FACT CHECK: Did NASA Spend More Than $165 Million To Develop Pens That Work In Space?

Trevor Schakohl | Legal Reporter

An image shared on Facebook claims NASA spent more than $165 million to develop pens that work in zero gravity. The Russians simply used pencils, it also claims.

Verdict: False

Both U.S. astronauts and Russian cosmonauts used pencils in their early space flights but have since transitioned to using Fisher Space Pens. The company developed the pens without funding from NASA.

Fact Check:

The Facebook post, which has been shared more than a thousand times, perpetuates a popular urban legend that, upon discovering ballpoint pens did not work in zero gravity, NASA spent millions of tax dollars developing functional writing utensils for space missions. (RELATED: Does The US Have The Most Military Satellites In Space?)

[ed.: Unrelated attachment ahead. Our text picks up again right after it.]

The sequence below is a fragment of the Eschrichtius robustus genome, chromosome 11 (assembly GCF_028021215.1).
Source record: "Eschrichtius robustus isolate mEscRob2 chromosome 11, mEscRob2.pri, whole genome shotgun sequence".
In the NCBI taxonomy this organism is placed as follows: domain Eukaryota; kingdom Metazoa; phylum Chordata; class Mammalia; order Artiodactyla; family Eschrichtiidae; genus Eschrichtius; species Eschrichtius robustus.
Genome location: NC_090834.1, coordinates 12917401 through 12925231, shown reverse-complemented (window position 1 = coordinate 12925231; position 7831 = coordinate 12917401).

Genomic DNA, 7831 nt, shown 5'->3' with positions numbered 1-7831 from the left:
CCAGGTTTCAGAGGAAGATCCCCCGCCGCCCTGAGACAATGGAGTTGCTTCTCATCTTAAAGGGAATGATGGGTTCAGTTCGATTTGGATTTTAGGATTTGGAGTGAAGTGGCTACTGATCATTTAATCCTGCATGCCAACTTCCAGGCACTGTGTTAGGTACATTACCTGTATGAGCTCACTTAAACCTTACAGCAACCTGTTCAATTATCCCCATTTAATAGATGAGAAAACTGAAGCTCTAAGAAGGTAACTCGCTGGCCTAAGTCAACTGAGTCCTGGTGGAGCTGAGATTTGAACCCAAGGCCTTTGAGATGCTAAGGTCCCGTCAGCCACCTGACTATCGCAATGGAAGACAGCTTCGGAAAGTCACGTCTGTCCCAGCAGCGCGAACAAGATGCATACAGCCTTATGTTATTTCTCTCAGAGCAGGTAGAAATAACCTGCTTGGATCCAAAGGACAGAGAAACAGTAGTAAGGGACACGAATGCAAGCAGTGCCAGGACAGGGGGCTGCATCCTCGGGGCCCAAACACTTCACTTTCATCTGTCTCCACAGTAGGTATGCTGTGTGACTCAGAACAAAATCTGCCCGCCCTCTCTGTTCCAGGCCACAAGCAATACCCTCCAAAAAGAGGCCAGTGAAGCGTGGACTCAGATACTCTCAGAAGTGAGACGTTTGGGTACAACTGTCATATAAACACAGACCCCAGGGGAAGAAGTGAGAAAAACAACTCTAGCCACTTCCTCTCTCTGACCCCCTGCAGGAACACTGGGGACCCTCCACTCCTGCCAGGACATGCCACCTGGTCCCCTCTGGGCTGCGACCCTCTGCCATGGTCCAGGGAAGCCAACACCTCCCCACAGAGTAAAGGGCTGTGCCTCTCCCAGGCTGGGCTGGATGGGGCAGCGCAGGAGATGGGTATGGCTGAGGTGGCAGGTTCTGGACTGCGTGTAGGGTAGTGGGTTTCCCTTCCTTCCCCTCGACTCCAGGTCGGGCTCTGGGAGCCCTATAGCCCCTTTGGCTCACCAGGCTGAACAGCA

“[When] NASA started sending astronauts to space they quickly discovered that ballpoint pens would not work in zero gravity,” reads the Facebook post. “To combat this problem Congress approved a program and NASA scientists spent a decade and over $165 million developing a pen that writes in zero gravity, upside down, on almost any surface and at temperatures ranging from below freezing to over 300 C. The Russians used a pencil.”

U.S. astronauts and Russian cosmonauts used pencils on their first space missions, according to NASA. From the late 1960s onward, they used Fisher Space Pens with pressurized ink cartridges that worked in zero gravity and at extreme temperatures.

The Fisher Space Pens were not, however, developed by NASA engineers but rather Paul Fisher of the now-dubbed Fisher Space Pen Company with a reported $1 million investment. None of the funding for the research and development of the pens came from NASA, according to NASA history web curator Steve Garber.

Both U.S. and Russian astronauts continue to these pens in space flights, according to NASA.

Trevor Schakohl

Legal Reporter
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